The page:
The final round of the PGA Tour’s 2017 U.S. Open was the second least-watched conclusion to the U.S. Open in 30 years. Only Martin Kaymer’s runaway victory at Pinehurst in 2014 was more sparsely watched.
Brooks Koepka certainly represents a compelling, if not widely known, champion. There was plenty of final-round intrigue. Heck, Rickie Fowler, one of the most marketable and widely recognized players in the game began the final round only two strokes off the lead.
In light of this fact, plenty are asking the hard questions: Why aren’t people tuning in for golf? How could things have gone differently at Erin Hills to make more people tune in?
If Jordan Spieth, Dustin Johnson, and Rory McIlroy were all in the hunt, how would viewership have been different. We’ll never know, but there’s a curious opinion floating around, which the BBC’s Ian Carter gave voice to what needs to be addressed.
“Koepka continues the trend, and now pundits such as the Golf Channel’s Brandel Chamblee are advocating courses that break the 8,000-yard barrier. It is an ill-affordable nightmare scenario. Layouts would need more land, more resources for maintenance and more time to play.
“The emphasis is all on power and the subtlety of shot-making and shaping is being lost. Amazingly, the authorities insist the golf ball is not travelling any further. They claim to have put the brakes on technology, but the evidence of last week – and most other professional tournaments – tells a different story. Something needs to be done to rein back the ball to ensure courses remain relevant and the sport becomes more nuanced.”
But why? Carter voices a common argument. But really, why does the game need to be more nuanced? Why is it important that a player, say, shapes a 7-iron left to right to a pin on the right of the green rather than smashing a towering nine iron straight at it? So that the purists can applaud? Because that’s the way the game is “meant to be played?”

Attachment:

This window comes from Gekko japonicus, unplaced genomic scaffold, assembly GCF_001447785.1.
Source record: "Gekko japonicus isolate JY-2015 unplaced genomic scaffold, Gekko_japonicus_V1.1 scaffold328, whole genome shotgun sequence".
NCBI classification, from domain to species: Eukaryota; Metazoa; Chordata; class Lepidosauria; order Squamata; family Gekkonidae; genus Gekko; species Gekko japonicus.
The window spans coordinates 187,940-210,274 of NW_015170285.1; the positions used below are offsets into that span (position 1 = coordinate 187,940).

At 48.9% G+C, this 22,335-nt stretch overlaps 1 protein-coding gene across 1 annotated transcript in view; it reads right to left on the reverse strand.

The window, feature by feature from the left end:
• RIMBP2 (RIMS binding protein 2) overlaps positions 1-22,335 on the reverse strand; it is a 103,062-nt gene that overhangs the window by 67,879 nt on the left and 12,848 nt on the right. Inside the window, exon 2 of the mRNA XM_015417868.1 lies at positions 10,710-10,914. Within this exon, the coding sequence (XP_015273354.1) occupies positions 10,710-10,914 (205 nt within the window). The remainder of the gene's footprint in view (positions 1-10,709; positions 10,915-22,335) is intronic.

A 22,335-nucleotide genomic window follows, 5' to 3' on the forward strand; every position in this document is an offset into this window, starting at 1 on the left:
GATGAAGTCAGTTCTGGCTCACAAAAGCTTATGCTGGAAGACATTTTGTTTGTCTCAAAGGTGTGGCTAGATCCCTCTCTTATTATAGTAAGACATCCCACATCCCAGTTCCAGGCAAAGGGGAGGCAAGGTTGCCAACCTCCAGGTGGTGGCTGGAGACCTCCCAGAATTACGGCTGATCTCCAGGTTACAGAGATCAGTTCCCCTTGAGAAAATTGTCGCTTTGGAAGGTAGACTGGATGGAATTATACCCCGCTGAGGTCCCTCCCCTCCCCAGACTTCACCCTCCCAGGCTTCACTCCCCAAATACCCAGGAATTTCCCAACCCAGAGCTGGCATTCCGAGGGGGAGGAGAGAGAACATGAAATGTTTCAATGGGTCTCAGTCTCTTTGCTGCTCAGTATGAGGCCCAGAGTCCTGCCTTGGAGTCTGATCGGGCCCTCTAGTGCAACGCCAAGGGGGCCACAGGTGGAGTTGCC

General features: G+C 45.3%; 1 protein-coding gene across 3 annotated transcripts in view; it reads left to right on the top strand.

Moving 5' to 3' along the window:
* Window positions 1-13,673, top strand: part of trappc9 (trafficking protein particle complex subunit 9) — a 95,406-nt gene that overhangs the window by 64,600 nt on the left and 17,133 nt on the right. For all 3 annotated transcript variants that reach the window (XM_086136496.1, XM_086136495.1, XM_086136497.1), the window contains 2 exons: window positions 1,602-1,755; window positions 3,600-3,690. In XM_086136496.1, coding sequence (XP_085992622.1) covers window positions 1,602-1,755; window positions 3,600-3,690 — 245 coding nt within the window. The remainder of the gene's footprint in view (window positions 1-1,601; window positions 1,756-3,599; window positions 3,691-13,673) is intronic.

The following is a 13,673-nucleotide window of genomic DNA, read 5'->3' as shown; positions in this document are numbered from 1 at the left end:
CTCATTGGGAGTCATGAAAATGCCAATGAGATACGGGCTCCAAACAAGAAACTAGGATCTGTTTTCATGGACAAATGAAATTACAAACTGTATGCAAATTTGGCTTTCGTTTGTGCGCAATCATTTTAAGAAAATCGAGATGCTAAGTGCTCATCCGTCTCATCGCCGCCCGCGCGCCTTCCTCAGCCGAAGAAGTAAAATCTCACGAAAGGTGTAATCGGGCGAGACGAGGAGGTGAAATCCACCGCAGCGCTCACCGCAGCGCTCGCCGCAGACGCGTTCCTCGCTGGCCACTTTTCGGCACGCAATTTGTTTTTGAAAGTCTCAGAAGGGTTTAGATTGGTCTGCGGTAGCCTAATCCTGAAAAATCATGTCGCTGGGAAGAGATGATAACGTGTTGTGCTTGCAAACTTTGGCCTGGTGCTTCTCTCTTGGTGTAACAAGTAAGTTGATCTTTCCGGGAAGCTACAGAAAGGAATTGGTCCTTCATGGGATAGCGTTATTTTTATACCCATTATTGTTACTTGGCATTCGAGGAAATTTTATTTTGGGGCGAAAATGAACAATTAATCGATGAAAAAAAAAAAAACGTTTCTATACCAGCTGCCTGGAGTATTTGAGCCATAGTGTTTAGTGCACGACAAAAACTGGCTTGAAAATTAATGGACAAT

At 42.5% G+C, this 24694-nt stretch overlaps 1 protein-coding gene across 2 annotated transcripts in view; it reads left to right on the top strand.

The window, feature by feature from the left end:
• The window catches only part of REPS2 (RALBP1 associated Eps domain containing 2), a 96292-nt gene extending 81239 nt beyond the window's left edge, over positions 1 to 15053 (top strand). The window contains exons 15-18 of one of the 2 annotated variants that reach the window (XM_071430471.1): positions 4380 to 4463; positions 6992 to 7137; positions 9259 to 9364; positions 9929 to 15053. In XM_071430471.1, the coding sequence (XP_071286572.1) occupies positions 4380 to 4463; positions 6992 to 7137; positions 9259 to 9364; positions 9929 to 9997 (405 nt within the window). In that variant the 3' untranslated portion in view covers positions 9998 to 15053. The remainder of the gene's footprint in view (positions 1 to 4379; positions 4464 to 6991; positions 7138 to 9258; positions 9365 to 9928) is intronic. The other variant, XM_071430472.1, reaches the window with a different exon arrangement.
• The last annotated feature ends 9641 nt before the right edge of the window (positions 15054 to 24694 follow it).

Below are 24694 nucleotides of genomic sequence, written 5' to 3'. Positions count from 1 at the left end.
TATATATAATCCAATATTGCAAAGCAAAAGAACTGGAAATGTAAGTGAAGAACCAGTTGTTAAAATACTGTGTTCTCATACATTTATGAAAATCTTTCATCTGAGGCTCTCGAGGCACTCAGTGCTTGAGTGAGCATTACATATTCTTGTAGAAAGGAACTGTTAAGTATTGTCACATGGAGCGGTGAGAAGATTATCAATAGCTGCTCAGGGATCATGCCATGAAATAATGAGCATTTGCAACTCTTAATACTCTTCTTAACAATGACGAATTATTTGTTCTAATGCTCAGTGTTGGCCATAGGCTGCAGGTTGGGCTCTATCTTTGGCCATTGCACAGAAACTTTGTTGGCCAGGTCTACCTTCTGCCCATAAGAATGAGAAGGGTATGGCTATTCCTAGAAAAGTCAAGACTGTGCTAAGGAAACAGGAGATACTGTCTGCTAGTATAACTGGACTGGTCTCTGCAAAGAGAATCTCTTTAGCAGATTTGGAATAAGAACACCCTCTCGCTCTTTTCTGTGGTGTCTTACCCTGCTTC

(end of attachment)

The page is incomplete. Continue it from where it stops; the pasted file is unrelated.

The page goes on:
Here’s the only question that matters: Is the game less entertaining for the majority of golf fans because players hit the ball farther and are less inclined to shape shots? Purists in basketball hate the slam dunk and the three-point shot, as they weren’t components of how the game was “meant to be played” but the average fan finds the game more entertaining because of these innovations.
Let’s break this argument down further: The only “problem” here is player scores in relation to par and the feeling that there is some need to protect the sanctity of golf’s holy concept.
Here’s a bold thought: Who cares about par? Most fans find big drives and a buffet of birdies entertaining. Most fans would prefer to see a tournament where the winner is 20 under, rather than a brilliantly managed, say, two over par, as could be expected at the U.S. Open. At the end of the day, the field plays the same course.
Player scores must be stacked up against one another, and the player who used the fewest number of strokes win. Who cares if that number is one under par or 20 under? This is the question underlying the distance debate.
Golf’s Longest Hitters:
That, and the fact that it’s apparently embarrassing and unacceptable for the game when the field eats up a classic course that was built in the age of hickory clubs. But again, does the average golf fan lament the fact that the winner shoots 30 under par at a tournament where winning scores used to be much higher? Probably not.
Lack of viewership is a problem, and indeed, a big one. But the idea that more pronounced draws and fades and fewer birdies would translate to more interest is absurd.